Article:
When something seems too good to be true, it usually is.
But on Wednesday evening, there was no catch for followers of the Irish team in the Student Yachting Worlds at La Rochelle in France who were soaking in a dream scenario. Could it really be that, after 13 races and a stewards' enquiry, UCD were actually leading overall by all of 12 points?
And after all the disappointments at the final hurdle in so many international sailing events this year, could it possibly be the case that with just two more races to sail, Cathal Leigh-Doyle, Aidan McLaverty and their crew of 10 could hang onto their lead? There was an anxious study of the weather prospects.
Mostly the breezes in the region were fresh west to southwest, but the forecast charts showed a bullet of stronger wind barrelling its way up the Bay of Biscay, right on line for La Rochelle through Thursday and yesterday.
Initially it didn't look too rough, but then we got to thinking that they'd go out to race in tough conditions, and UCD might get dismasted. But the ill wind blew Ireland good. It arrived as a gale, and further racing was eventually cancelled. We were home and dry.
It had been an excellent series already, and the Irish team had excelled both inshore and offshore. For part of this week, they were racing in the knowledge that points gained in the second race had been lost through an alleged start-line infringement.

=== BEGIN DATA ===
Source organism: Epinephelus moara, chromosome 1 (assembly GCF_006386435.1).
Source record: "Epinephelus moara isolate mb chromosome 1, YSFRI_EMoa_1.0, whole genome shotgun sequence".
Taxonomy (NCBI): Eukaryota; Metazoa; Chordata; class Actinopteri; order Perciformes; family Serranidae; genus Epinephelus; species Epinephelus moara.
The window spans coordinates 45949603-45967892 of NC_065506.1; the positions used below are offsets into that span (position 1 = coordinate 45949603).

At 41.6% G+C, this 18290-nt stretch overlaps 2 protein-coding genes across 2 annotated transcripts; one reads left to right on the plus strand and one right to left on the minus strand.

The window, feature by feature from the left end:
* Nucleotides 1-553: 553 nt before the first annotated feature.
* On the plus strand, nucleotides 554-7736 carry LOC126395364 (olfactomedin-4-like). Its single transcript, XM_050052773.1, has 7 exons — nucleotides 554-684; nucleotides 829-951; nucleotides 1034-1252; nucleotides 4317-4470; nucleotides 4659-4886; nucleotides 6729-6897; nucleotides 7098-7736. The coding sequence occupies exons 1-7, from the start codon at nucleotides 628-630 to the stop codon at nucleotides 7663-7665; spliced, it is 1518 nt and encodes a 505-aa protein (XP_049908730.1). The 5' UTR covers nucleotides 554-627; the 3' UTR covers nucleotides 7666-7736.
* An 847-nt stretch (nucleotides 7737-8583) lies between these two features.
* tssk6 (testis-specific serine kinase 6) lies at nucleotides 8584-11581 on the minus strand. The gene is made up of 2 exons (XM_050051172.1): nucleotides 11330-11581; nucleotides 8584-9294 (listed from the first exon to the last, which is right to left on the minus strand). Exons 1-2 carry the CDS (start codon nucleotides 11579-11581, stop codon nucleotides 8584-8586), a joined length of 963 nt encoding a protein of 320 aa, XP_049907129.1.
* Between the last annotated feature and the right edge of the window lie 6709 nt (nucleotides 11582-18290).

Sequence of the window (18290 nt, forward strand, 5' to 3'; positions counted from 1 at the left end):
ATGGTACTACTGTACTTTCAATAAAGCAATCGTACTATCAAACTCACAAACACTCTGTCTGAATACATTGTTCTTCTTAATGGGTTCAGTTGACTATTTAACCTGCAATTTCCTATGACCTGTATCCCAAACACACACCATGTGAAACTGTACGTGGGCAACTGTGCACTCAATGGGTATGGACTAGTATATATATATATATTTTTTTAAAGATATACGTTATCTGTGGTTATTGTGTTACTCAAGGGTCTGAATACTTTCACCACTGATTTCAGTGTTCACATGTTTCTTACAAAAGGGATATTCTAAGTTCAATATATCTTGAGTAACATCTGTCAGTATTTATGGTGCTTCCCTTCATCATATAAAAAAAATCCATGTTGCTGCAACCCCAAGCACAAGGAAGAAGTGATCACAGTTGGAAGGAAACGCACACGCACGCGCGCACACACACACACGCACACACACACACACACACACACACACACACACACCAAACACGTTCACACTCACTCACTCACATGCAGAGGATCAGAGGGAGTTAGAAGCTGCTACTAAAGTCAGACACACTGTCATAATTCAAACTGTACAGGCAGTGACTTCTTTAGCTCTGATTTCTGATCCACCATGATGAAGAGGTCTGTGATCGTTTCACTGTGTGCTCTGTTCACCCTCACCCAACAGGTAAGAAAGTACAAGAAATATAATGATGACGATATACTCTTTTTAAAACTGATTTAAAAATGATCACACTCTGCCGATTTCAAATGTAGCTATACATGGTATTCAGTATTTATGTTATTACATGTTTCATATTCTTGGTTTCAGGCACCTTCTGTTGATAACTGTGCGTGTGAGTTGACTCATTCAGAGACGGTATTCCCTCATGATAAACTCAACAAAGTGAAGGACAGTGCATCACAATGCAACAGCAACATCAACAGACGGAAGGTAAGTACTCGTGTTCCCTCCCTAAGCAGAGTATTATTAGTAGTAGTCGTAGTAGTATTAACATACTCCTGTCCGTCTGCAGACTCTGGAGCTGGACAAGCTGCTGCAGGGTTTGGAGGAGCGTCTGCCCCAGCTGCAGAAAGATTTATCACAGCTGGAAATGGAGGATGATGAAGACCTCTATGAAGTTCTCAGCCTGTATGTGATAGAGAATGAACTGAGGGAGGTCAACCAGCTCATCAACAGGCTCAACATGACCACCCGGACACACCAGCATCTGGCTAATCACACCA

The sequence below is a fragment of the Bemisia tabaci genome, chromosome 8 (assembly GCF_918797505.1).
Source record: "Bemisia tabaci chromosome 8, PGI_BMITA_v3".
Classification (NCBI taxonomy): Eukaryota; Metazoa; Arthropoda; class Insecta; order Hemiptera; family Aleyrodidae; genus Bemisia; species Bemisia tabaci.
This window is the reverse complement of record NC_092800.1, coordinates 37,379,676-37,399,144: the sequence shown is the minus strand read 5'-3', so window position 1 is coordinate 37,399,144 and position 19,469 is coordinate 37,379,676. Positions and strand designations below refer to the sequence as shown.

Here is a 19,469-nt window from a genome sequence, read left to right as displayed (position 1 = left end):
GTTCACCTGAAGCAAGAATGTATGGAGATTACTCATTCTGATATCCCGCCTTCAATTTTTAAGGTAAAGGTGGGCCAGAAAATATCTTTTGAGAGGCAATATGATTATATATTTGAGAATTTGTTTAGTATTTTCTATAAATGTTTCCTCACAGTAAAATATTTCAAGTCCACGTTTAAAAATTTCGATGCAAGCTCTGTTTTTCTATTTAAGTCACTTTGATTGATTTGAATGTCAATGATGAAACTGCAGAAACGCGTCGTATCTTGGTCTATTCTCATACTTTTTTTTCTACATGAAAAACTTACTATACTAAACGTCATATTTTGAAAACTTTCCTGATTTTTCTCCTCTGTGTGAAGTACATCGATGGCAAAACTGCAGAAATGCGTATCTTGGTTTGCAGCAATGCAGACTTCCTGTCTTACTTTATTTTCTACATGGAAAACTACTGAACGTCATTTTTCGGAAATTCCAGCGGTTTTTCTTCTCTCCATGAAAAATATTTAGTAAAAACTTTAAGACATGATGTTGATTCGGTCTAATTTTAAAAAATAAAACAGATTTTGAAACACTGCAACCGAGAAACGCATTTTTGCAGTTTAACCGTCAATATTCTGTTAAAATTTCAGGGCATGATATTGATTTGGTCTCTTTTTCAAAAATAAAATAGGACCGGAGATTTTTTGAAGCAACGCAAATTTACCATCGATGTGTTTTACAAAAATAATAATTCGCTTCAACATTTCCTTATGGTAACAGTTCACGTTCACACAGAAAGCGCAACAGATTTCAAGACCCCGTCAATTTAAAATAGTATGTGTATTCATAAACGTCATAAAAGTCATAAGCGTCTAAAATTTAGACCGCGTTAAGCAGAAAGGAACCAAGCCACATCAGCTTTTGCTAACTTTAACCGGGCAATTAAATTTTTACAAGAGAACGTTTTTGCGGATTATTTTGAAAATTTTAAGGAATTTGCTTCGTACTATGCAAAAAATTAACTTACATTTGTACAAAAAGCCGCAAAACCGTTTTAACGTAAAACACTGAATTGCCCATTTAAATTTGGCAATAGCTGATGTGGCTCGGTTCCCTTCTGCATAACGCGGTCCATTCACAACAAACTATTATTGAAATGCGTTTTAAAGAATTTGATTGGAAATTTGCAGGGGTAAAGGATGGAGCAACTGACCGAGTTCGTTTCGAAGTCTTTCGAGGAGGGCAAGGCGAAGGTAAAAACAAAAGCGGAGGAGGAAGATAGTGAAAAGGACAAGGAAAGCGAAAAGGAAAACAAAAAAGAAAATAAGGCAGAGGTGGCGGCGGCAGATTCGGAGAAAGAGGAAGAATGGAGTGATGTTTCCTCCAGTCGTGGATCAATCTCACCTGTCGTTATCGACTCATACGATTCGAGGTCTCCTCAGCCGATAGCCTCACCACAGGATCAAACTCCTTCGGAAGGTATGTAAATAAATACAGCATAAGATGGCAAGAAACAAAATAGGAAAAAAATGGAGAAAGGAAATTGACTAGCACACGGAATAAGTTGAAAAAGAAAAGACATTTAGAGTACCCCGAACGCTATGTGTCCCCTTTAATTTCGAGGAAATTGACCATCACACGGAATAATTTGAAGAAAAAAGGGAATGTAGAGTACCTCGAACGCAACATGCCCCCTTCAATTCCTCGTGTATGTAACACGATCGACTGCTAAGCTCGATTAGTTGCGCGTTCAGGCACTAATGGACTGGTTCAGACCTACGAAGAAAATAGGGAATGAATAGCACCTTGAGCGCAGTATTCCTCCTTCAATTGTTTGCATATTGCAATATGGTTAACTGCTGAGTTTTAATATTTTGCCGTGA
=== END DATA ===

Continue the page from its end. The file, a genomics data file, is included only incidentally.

But eventually an analysis of video evidence showed Ireland to be in the clear, and with the points reinstated they moved into a massive overall lead.
Massive leads, however, have been the bugbear of Irish international sailing this year. Get one early in any major series, and the opposition will naturally gang up on you. But thanks to the weather, this time they didn't have the opportunity.
The team were a credit -- Leigh-Doyle, McLaverty, Barry McCartin, Ben Fusco, Simon Doran, Theo Murphy, David Fitzgerald, Ellen Cahill, Isabella Morehead and Alyson Rumball all excelling. They come from every corner of Ireland, they represent virtually all the main sailing centres and many smaller ones throughout the country, and they've all done us proud.
This autumn of achievement has our cup overflowing. The student victory in France fits nicely into November, but Barry Hurley is the Irish Independent/Afloat.ie October Sailor of the Month after his victory last weekend in the two-handed division in the 606-mile Rolex Middle Sea Race out of Malta with his JOD 35 Dinah.
Hurley (32), originally from Cobh, had a very capable shipmate with him in the form of Andrew Boyle, who has raced several times on major events as the No 2 on Dinah.
The placings in the two-handed division went right down to the wire, as the race has a seven-day time limit, and though Hurley and Boyle knew they were in with a shout for their class win as they came towards the finish line last Saturday, in the end they only had 25 minutes to spare.
For Hurley, it was "the most intense" race he has ever sailed.
Jim Hennessy, the Irish ambassador to Malta, was there to welcome them in an emotional finish as they beat the clock by that crucial 25 minutes, which enabled them to take a clear corrected time win by six hours.